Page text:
Few pieces of gear are more important on a multi-day trek than a tent, and that’s why I put in a lot of research before choosing my most recent portable abode. While price is a huge factor for me, I also put a lot of value in durability, portability (weight and size), and the tent’s ability to seal out the elements. After a lot of research, I decided to purchase the Mountain Ultra Tent by Teton Sports. After using it during my adventures in the Caucasus, I can say I’ve put it through its paces and am very happy with my purchase.
The Mountain Ultra tents are designed as 3-season tents. This boils down to them doing well in most kinds of weather, though they aren’t designed for temperatures below -40° Fahrenheit. But really, do you want to camp in that kind of weather?
The tents are lightweight, easy to set up, and include handy features like a built-in ventilation system, a 150D Oxford (a heavy-duty weave of fabric) footprint, and waterproofing on the rainfly and bathtub-styled floor.
The 1-person option proved to be the perfect size for my 185 cm. (6 ft. 1 in.) frame, allowing me to stretch out fully and have a little bit of space to either side. Having a full pack in the tent with me made things cozy, but I used some of my gear as a pillow and more went under my feet to make for a comfortable sleeping experience.
My Klymit Static V sleeping pad is my secret weapon for sleeping comfortably outdoors, and it fits perfectly inside the Mountain Ultra.
The micro-mesh top of the tent itself helps ensure adequate ventilation and did an excellent job of keeping out any bugs. The floor of the tent is a tougher, Oxford-style fabric which extends up the sides of the tent to keep out groundwater while you sleep.
The rainfly is waterproof, with built-in ventilation flaps to facilitate airflow. The opening of the rainfly can be staked out from the entrance a bit, extending the tent’s sheltered zone to keep shoes dry during the night. Quick-release buckles make attaching and detaching the rainfly a breeze, and the adjustment straps mean you can cinch the rainfly tight so strong winds don’t wreak havoc on your shelter.
A 150D Oxford footprint is also included and can be attached to the base of the tent — preserving the floor of the tent and giving you an additional layer of protection from the elements. It has the added benefit of keeping your tent clean, making for less cleanup later!
The only gripe I’ve had with this tent so far is that the material used for the storage bag isn’t the most durable, and my bag ended up ripping when it snagged on something during transit (not while trekking). While a minor thing, as the tent was undamaged, it was still inconvenient.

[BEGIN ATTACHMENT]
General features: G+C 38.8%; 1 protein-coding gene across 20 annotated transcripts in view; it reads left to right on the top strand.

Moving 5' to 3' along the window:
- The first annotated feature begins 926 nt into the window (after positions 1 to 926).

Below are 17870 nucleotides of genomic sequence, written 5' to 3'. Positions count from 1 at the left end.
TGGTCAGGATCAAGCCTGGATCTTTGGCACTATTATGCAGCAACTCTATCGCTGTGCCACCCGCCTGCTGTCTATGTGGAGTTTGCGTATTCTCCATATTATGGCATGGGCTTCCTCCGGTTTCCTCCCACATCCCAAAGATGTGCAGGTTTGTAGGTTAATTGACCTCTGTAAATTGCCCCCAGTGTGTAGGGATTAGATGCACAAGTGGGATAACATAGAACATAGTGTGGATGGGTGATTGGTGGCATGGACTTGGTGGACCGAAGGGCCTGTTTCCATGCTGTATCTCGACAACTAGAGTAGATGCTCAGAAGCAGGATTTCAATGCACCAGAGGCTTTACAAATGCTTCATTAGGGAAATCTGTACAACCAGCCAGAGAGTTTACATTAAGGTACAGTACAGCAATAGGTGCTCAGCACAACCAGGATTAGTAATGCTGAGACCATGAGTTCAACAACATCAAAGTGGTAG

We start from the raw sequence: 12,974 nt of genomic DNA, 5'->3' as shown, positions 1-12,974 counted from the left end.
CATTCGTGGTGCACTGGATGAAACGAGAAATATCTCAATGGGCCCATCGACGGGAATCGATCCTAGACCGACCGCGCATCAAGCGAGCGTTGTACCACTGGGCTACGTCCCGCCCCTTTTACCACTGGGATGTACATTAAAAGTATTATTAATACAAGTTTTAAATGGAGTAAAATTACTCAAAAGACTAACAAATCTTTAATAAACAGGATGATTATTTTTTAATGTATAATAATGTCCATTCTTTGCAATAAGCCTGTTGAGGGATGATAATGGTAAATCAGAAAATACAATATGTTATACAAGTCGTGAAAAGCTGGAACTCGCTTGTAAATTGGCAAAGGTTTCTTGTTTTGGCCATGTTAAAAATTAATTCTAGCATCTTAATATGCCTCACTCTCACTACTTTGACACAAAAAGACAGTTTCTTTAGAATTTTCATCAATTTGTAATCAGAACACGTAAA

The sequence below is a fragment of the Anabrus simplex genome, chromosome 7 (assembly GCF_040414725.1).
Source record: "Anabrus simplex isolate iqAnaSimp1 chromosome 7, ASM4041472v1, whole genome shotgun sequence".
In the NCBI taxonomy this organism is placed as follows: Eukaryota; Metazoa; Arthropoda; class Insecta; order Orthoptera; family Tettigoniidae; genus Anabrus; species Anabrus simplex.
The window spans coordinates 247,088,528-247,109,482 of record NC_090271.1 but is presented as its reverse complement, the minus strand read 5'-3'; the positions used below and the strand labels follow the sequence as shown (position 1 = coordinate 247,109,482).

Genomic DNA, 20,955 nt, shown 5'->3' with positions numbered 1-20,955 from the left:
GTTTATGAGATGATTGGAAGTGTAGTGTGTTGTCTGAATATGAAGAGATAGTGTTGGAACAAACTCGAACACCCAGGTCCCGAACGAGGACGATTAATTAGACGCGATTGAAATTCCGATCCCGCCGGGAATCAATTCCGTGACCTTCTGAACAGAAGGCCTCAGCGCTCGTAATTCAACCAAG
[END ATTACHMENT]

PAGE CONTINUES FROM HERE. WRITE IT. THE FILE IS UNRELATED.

Setup and Takedown
My previous tent was made by REI and was with me for tons of adventures. One thing I loved about that tent was the setup process, which was incredibly simple. The Mountain Ultra takes that easy setup experience and enhances it; I can set this thing up in just a few minutes! This was tested on the second night of my Shatili to Omalo trek, as the first drops of rain were beginning to fall and I wanted to get all of my gear inside the tent before it got soaked.
Everything is intuitive, and there wasn’t one point in the process where I had to consult the directions. Breaking the tent down and packing it up for the next day of hiking was just as easy, and the storage bag is designed well enough that all of the components fit back inside without much effort.
My second excursion with Teton Sports’ Mountain Ultra Tent was up to Udziro Lake in Georgia’s Racha region. While the weather for this trek was much more amenable than my trip through Tusheti a week prior, the sheer amount of elevation gain was a good chance to test the portability of the unit.
With a total pack weight of 4.5 pounds, the 1-person Mountain Ultra is perfect for light backpacking. I was able to lash the tent easily enough to the bottom of my pack, where it stayed without sliding around or becoming off-balanced for the duration of my travels.
At the end of the day, this is perhaps the biggest factor in my decision-making process, and that’s one of the reasons I love gear by Teton Sports (at least for sleeping bags and tents — my Canyon 2100 bag by them has been a huge disappointment). Their gear is well-made yet extraordinarily affordable. For budget-conscious campers, Teton Sports has some of the most appealing gear on the market.
After using the Mountain Ultra Single Person Tent by Teton Sports over the course of my trip through the Caucasus, I can happily say I’d recommend it to other campers, trekkers, and backpackers in need of a lightweight, weatherproof, and affordable tent. With 1-person, 2-person, 3-person, and 4-person options, the product line is flexible enough to accommodate the needs of most and provides excellent value for the money.
Thanks for reading my Teton Sports Mountain Ultra Tent review!
How about you? What gear do you use for your multi-day treks? Are you happy with it, or thinking of switching things up? Let me know in the comments below!